Much of the reason for the team’s success lies in the fact that the Gopher players were a model of effective teamwork. They led the Big Ten in assists and had no stars. Nine players averaged more than ten minutes a game and none averaged more than 15 points a game. The Golden Gophers plowed through the tournament, defeating Southwest Texas State, Temple, and Clemson. With his defeat of Clemson, Haskins earned his 300th career victory. The team then beat the University of California-Los Angeles team to advance to the Final Four. Minnesota lost to Rick Pitino’s defending national championship Kentucky team 78-89, but the Golden Gophers and their coach had a great season. The team was the first in Minnesota history to advance to the Final Four, and set a school record with 31 wins. In addition Haskins was honored as the Associated Press Coach of the Year. Before the game against Kentucky, Haskins told Tim Kawakami of the Los Angeles Times: “I don’t believe in earrings, in baggy shorts, those things…I guess my days are behind me. That’s probably why in just a few more years, I’ll be forced out of coaching.” Sadly he could not have been more correct.
Though Haskins fielded good teams in his final two years as a basketball coach, the Golden Gophers were more well known for events taking place off the court than on it. Haskins’ career at Minnesota began to unravel shortly after his finest season. In August of 1997 standout player Courtney James was suspended and ultimately left the school after being convicted of fifth-degree assault charges. Haskins himself came under fire for accepting a non-business-related trip to Las Vegas paid for by boosters. However, the most problematic charge concerned allegations of academic fraud by Gopher players. Three former tutors came forward and claimed they wrote papers for Minnesota basketball players and received payments from the athletic department to do so. Four ex-players confirmed the allegations with some claiming Haskins knew about the cheating. Perhaps the final embarrassment came before the first round of the 1999 NCAA tournament when four Minnesota basket-ball players were declared ineligible before the Golden Gopher’s game with Gonzaga. At first Minnesota President Mark Yudorf stood behind the longtime coach, but as more and more scandals came to light the pressure to remove Haskins escalated. Finally on June 25, 1999 Yudorf accepted Haskins’ resignation. At a news conference covered by the Associated Press following the announcement Yudorf acknowledged the violations of the academic code and said that the time had come for a change. However he praised Haskins, saying, “He has communicated to his players the goals of playing hard, working hard to achieve career goals, respecting others—including opponents—and becoming honorable men.” Since there was conflicting evidence regarding Haskins’ awareness of the academic cheating, he was bought out of the remaining years of his contract for $1.5 million. Haskins retired from coaching and moved back to Campbellsville, leaving a very ambiguous legacy at the University of Minnesota. Some fans felt that the buy-out rewarded his negligence. Others believed that he was an honorable and old-fashioned man caught up in the murky world of big-time college basketball.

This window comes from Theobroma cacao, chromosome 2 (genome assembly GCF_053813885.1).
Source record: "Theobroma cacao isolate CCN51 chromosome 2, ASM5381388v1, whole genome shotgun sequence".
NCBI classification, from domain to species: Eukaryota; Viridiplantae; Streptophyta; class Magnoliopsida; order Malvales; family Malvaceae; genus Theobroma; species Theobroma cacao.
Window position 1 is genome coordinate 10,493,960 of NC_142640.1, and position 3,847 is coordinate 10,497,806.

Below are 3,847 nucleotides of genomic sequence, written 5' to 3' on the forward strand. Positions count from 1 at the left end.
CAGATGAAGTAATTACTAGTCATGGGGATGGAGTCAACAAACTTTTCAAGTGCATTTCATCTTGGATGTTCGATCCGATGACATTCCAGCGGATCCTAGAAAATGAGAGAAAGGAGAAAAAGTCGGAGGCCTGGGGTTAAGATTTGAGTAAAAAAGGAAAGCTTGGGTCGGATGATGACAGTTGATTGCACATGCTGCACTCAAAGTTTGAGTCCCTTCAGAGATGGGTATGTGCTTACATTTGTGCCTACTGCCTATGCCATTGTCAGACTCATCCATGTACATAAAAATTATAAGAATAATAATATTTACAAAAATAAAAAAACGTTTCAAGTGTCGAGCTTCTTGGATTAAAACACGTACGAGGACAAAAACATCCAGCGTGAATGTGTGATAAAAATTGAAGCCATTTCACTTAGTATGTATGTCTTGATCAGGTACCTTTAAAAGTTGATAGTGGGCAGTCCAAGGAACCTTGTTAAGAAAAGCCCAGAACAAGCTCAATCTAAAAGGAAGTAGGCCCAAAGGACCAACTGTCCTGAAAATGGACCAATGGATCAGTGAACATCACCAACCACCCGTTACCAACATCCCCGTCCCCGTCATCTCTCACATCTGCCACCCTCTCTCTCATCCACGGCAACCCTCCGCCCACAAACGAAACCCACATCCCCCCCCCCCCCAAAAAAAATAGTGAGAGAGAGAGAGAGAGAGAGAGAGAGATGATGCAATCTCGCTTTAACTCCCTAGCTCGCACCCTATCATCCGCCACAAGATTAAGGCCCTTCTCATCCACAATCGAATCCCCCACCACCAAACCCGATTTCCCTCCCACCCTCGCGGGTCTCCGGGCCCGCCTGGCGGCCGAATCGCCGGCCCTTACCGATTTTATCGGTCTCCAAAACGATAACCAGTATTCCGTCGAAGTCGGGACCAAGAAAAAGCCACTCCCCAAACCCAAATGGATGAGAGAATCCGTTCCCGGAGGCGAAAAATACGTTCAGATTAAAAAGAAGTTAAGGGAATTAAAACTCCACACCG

Haskins, Clem and Mark Ryan, Breaking Barriers, Cahners Publishing Co., 1997.
The Los Angeles Times, March 28, 1997.
The Minnesota Daily, February 3, 1997; March 12, 1999.
Sports Illustrated, February 24, 1992; March 3, 1997.
Additional information for this profile was obtained from the CNN/Sports Illustrated website on the world wide web at http://cnnsi.com.
—Michael J. Watkins